BMW 2 Series Gran Tourer 2015 review
Seven-seater BMW 2 Series Gran Tourer is practical and good to drive
No seven-seat MPV this side of a Ford S-MAX is quite so much fun to drive, and despite the BMW badge, the two are fairly similarly priced. The Ford does have more space inside, and is arguably prettier too, but as a first foray into the seven-seat MPV market, the 2 Series Gran Tourer deserves to succeed.
Purists were open mouthed when BMW announced the 2 Series Active Tourer last year. Not only was it BMW’s first-ever MPV, it was also its first model to be equipped with front- rather than rear-wheel drive.
Now, however, they’ve gone one step further by adding a pair of rear seats in the boot – to make this the first seven-seat, front-wheel drive MPV to wear the BMW badge. Prices start from £25,645, and there’s a range of three and four-cylinder petrol and diesel engines.
While on the face of things, this 2 Series Gran Tourer may not look very BMW, it’s actually an extremely important car for the brand. The car has been officially on sale since the beginning of June, and UK dealers have already taken more than 600 orders. The factory is at full capacity, and if you want a petrol model you’ll be waiting anything up to eight months for it to arrive.
So how does this entry-level diesel stack up? In SE trim it’s the cheapest Gran Tourer you can buy, while this better-specced Sport model adds £1,250 to the price. It’ll do 68.9mpg and emits just 108g/km of CO2 – meaning it sits one tax band above the five-seat version, costing just £20 per year to tax.
But while running costs are of course a huge priority for cost-conscious family car buyers (which will make up 60 per cent of Gran Tourer sales) it’s practicality that matters most.
Open up the standard-fit electric tailgate and you’ll reveal a 145-litre boot. That’s somewhat short of the 265-litre boot you’ll find in the new Ford S-MAX and the 300 litres on offer in the Volkswagen Sharan, but it does allow you to transport a few soft bags with all seven seats in place.
Things improve with the third row folded flat, uncovering 560 litres and a big square opening, or 720 litres with the middle row slid forward. Fold all five rear seats flat (the middle row is electrically operated as standard) to uncover 1,820 litres – 477 litres short of the Sharan but 31 litres shy of the Citroen Grand C4 Picasso. All UK cars come with seven seats – including three ISOFIX child seat points – with no five-seat option planned for the foreseeable future.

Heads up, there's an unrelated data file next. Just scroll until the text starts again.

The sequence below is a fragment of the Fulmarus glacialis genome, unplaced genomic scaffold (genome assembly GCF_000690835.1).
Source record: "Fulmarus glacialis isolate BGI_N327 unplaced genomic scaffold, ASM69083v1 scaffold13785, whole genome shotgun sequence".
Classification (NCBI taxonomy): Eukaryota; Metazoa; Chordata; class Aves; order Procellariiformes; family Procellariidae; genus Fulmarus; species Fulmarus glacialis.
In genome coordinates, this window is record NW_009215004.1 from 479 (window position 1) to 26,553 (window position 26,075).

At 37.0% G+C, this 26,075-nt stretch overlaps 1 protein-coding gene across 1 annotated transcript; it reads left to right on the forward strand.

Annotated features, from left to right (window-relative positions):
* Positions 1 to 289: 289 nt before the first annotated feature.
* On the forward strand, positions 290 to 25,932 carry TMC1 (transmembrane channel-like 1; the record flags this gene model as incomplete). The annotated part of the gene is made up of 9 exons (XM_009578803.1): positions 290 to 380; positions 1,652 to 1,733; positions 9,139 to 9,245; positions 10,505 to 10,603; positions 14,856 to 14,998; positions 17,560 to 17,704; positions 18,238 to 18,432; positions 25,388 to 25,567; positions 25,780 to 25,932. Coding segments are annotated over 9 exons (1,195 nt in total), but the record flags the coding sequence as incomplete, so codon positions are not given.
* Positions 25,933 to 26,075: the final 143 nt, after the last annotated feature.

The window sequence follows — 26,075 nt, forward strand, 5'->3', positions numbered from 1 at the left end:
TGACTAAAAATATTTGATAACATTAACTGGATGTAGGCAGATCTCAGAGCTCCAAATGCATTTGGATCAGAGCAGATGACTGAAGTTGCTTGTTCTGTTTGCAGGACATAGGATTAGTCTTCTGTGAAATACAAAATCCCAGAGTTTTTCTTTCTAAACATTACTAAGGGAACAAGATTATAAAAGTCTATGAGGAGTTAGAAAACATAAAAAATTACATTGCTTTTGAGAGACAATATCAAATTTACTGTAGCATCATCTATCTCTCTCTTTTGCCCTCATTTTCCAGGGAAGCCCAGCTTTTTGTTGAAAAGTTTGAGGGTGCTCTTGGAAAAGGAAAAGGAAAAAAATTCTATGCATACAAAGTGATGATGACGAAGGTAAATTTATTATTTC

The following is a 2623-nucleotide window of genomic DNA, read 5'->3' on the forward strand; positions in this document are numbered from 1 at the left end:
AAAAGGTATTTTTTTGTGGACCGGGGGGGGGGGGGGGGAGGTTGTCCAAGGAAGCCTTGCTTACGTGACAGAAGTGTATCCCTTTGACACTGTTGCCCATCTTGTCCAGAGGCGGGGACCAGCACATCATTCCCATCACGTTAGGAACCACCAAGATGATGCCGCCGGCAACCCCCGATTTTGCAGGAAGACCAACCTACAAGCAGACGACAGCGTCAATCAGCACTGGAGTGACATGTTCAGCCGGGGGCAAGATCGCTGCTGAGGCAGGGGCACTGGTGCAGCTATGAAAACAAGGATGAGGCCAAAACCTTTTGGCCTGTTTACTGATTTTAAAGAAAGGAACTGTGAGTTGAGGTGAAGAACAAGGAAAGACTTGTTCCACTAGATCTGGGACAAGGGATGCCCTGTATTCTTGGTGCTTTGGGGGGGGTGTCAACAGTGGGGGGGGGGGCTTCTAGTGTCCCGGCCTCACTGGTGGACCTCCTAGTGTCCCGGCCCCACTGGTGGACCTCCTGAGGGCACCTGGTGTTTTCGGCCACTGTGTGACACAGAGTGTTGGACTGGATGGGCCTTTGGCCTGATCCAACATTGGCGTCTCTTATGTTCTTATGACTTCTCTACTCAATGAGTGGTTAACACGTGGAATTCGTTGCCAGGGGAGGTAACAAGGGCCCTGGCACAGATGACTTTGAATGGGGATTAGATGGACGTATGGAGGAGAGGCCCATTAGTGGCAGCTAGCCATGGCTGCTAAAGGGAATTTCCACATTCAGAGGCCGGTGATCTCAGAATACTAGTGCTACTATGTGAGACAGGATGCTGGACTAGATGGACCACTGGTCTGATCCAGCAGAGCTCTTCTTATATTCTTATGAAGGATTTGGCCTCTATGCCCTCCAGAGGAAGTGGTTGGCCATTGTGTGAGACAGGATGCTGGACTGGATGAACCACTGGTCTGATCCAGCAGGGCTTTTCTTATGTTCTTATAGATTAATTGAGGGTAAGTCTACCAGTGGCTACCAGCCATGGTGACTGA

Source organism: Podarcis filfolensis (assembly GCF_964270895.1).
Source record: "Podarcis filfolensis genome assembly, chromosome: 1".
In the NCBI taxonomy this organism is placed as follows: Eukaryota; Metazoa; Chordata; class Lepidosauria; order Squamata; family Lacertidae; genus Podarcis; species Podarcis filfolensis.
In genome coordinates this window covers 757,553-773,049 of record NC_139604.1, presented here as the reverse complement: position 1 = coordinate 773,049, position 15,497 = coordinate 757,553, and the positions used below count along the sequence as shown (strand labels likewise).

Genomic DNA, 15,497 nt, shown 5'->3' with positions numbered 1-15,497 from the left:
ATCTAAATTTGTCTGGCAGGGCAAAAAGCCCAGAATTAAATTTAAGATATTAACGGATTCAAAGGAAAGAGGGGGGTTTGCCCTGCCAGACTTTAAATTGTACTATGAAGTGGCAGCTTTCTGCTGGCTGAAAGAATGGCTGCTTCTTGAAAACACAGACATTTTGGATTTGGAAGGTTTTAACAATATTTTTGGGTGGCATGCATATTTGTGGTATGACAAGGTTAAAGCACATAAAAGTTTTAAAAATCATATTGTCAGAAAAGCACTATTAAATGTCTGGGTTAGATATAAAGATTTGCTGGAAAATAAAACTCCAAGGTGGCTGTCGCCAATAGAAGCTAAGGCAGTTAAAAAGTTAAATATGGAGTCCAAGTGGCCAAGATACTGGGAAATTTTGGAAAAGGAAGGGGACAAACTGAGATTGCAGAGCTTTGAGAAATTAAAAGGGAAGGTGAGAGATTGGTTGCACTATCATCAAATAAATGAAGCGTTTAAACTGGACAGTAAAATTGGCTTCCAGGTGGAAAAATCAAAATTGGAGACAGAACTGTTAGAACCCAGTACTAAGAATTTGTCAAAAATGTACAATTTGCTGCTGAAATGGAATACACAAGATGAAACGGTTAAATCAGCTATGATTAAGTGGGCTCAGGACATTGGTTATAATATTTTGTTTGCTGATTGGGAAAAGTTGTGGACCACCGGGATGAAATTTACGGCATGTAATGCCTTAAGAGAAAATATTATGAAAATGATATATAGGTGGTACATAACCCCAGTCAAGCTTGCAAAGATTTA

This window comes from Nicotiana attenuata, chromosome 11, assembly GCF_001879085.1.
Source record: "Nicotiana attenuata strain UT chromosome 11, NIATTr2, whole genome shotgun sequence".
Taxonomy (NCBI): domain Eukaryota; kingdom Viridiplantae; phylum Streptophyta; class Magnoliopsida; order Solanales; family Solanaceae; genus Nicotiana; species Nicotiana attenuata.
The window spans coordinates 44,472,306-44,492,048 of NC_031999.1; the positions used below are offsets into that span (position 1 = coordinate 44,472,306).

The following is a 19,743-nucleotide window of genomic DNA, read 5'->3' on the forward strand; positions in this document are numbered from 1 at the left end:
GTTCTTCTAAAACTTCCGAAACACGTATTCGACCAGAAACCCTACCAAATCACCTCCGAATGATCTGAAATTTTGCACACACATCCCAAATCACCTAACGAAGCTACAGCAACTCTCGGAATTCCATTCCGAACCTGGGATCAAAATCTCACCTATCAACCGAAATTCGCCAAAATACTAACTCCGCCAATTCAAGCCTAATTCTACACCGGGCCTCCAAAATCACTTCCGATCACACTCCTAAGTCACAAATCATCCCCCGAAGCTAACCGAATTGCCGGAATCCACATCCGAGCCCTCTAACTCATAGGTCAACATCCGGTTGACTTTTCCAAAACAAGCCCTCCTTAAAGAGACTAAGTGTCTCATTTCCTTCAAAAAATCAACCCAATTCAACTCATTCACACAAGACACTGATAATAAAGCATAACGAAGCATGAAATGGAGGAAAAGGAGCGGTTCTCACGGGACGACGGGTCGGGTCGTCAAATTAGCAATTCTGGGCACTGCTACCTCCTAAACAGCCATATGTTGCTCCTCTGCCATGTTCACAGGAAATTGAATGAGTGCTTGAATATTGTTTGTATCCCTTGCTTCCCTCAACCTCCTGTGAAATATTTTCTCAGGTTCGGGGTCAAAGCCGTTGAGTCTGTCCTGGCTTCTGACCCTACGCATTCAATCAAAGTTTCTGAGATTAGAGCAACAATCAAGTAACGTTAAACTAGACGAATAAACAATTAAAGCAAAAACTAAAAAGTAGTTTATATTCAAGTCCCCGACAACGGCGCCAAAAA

Space up front is good, and just like the revised 1 Series, all 2 GTs come with BMW’s Extended Storage package, which adds various nets, cubbies and tie-down points dotted around the cabin. Tray tables are standard in row two, and you can take them out to make room for specially designed iPad holders if keeping the kids quiet is a top priority.
Behind the driver and front seat passenger you’ll find enough headroom for a six-foot adult, though you’ll need to slide the seats right back if you want adequate knee room. Doing so dramatically reduces space in the third row, meaning there’s only enough room for kids on longer journeys. We tried it with seven reasonably-sized adults on a short trip, and although it was a bit of a squeeze, no one required corrective surgery after getting out.
All cars come with 16-inch alloy wheels, DAB radio and sat-nav, as well as the powered bootlid, climate control and rear parking sensors. Safety is key, too, and BMW will hope adding Active Guard – including city brake – will ensure the Gran Tourer gains the same five-star Euro NCAP rating as the Active Tourer when it is tested in a few weeks.
Our Sport-trim test car adds some worthwhile details including larger 17-inch alloy wheels and front sports seats, as well as contrasting red or blue stitching for the dash. Quality is good, and all cars come with logical and easy to use iDrive infotainment system.
On the road, the 2 Series Gran Tourer is right up there with the best in class to drive. Nothing this side of an S-MAX matches it for dynamics, and despite having just three cylinders this tiny 1.5-litre diesel engine feels punchy enough in-gear.
It feels faster than its 0-62mph time of 11.7 seconds suggests, and thanks to its firm but not uncomfortable suspension, can corner remarkably well, too. Our car did have the £390 electronic dampers, but even those without belie their bulk in a way few MPVs can, with plenty of grip and very little body roll. The larger four-cylinder 220d is expected to be the big seller thanks to its mix of performance and running costs, but as an entry-level to the range, this 216d isn’t to be sniffed at – especially when you consider the 220d costs more than £30,000.